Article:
Here to clear the air

Smart EQ Fortwo Review

Priced from £18,150 - £21,265

The Smart EQ is the perfect car for city driving – compact, easy to drive and pure electric. The limited range will be an issue if you need to do longer journeys, but at least it charges quickly.

  • Battery size: 17.6kWh
  • Miles per £:28.7
  • Battery warranty: 8 years / 62,000 mile
  • Emissions: 0g/km
  • Range: 83 miles
  • Smart fortwo driving front
  • Smart fortwo speedometer
  • Smart fortwo electric front
  • Smart fortwo electric car interior screen

Tom Says



“Urban disturbance with limited range. The EQ is a great little city car, but that’s all it is with a realistic 70-ish miles of juice available. Still, it’s only got a little battery, so if you opt for the 22kW home charger by bp pulse that’s part of the deal, you’re looking at a swift 40 minute charge time.”

Ginny Says



“It may not be cheap but this cute, compact, two-seater is built for city-living where it’s modest range makes sense. You can whizz around town, saving money on parking, congestion charges and fuel and it’s tiny dimensions mean it’ll get you into the tightest parking spots every time.”

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As long as you’re aware of its limitations, a used electric Smart is a perfect urban runaround. Just steer clear of the earliest cars and watch out for battery lease traps.

  • Prices from:£7,500

Used Models

Despite being around since 2007, electric-powered Smarts are something of a rarity on the used market. This is partially because they were never a massive seller due to the high purchase cost when new and the limited battery range.

If you do find one of these early cars on sale somewhere, we can’t stress highly enough how quickly you should run in the opposite direction. They were so bad that they’ve actually made it onto our list of the worst EVs ever, alongside such horrors as the Sinclair C5. They were powered by old-fashioned Ni-Cad batteries which degraded quickly and suffered from all sorts of other problems which meant they’d leave you stranded frighteningly quickly.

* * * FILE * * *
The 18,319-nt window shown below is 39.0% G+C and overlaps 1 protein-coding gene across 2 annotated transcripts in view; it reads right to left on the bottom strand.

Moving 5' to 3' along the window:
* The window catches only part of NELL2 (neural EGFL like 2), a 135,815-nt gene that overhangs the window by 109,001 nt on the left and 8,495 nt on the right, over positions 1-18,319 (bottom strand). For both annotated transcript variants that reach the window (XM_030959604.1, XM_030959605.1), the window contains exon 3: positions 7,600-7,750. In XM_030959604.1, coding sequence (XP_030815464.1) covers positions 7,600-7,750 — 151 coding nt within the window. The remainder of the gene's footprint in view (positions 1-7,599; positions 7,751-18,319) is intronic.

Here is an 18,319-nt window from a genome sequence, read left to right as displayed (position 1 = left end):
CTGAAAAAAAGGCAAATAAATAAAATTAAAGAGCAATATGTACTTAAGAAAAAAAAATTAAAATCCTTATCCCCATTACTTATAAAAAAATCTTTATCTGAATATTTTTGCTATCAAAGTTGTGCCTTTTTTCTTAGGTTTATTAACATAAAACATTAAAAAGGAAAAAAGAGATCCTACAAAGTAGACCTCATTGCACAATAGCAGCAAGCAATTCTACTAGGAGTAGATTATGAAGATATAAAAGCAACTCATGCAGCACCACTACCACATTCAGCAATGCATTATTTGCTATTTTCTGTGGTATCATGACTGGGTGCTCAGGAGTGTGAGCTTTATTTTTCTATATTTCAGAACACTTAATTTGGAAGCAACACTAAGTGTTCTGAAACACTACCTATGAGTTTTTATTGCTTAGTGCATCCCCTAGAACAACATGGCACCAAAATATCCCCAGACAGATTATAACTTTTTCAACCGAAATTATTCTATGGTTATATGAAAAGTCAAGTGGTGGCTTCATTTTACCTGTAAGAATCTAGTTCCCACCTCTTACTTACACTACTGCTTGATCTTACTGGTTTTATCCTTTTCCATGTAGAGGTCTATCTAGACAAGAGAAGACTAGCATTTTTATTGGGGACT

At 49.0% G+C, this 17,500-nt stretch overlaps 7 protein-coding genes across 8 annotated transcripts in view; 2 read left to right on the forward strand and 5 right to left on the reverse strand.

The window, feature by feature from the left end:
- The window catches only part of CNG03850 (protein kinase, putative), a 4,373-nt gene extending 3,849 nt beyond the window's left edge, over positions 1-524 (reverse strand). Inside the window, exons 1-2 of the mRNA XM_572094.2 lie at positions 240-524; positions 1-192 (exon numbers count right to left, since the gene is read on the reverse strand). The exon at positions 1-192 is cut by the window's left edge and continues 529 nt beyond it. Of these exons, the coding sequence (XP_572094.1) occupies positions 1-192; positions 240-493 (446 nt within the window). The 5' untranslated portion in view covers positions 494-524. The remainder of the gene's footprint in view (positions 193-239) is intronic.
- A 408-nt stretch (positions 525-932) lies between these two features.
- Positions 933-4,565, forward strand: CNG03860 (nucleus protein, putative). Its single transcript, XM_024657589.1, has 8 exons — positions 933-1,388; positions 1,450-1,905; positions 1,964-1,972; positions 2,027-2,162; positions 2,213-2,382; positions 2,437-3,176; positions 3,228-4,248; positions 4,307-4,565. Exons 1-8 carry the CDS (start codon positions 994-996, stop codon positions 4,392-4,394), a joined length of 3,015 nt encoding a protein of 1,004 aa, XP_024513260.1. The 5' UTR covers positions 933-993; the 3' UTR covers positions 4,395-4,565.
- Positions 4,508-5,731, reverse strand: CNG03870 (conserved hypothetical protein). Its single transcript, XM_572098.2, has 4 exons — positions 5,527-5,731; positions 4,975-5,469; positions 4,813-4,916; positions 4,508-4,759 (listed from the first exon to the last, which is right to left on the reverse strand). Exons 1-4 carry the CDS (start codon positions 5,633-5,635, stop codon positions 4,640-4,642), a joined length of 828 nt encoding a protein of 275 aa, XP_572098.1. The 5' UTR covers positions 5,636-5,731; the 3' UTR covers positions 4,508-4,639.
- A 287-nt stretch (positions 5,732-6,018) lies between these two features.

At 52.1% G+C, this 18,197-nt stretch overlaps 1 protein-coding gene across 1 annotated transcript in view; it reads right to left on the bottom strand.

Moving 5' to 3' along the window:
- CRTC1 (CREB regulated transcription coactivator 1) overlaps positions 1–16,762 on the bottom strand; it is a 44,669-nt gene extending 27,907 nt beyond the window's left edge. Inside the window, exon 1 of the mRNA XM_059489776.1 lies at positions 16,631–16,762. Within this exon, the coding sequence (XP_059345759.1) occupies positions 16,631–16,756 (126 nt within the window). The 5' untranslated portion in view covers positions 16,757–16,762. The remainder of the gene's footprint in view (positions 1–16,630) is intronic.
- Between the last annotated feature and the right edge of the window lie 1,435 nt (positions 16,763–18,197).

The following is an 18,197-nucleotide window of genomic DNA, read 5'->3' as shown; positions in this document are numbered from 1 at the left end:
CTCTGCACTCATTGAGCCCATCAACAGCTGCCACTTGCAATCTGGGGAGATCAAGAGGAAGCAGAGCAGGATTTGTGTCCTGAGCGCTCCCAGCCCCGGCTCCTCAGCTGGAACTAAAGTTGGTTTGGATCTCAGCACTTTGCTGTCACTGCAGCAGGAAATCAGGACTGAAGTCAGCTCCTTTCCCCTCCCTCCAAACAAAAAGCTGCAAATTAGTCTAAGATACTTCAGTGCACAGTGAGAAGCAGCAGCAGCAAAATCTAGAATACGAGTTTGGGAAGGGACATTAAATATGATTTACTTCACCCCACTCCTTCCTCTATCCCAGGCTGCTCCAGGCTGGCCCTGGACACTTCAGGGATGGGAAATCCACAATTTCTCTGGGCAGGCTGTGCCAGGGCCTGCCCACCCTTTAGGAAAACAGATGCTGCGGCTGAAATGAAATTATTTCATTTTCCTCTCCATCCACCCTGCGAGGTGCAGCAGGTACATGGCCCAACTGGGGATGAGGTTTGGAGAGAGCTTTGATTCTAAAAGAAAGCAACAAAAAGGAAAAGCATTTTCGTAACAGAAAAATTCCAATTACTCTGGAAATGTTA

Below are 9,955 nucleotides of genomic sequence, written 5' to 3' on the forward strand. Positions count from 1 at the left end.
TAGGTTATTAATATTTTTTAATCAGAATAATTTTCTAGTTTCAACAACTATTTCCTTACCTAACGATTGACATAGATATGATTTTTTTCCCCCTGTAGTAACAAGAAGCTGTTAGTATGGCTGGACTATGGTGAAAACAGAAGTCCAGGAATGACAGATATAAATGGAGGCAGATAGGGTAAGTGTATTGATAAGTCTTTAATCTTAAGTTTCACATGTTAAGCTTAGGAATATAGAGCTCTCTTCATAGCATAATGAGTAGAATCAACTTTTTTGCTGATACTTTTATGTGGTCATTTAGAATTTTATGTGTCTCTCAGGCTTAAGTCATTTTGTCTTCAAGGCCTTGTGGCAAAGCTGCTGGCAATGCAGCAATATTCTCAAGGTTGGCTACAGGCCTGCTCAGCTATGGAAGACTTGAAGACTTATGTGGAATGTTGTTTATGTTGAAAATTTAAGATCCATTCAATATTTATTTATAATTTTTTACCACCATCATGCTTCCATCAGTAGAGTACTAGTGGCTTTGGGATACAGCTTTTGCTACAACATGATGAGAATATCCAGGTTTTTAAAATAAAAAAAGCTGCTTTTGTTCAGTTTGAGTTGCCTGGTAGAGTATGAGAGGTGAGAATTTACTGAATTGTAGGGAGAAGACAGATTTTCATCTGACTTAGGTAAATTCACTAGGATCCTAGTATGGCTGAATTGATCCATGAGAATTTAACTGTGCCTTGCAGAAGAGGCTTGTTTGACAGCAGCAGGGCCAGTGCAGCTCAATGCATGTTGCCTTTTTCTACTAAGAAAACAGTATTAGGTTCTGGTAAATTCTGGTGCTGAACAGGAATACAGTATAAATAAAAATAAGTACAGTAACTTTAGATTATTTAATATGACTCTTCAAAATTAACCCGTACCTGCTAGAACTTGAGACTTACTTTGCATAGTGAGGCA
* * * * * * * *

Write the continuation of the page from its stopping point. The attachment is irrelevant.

Later cars moved to the more modern Lithium Ion battery ingredients and are much better as a result. To ward off the ghosts of battery problems past, Smart introduced a Renault-style battery lease scheme though, where the owner would buy the car but have to pay a monthly fee to rent the battery. This provided guarantees if the power pack failed, but could prove a financial millstone later in the car’s life.

Once that’s all checked out, the more recent Smart Electrics should be fine for the low-mileage urban motorist. We found a 2014 cabrio with 32,000 miles for £8,400 advertised, which would offer cheap, fun motoring with a range of around 50 miles. Bear in mind that you could have a Nissan Leaf or Renault Zoe for a similar amount though. It’s also worth doing some sums, as you may find that the grants and finance packages actually mean it is cheaper to finance a new car than take out a loan or HP on a used version. 

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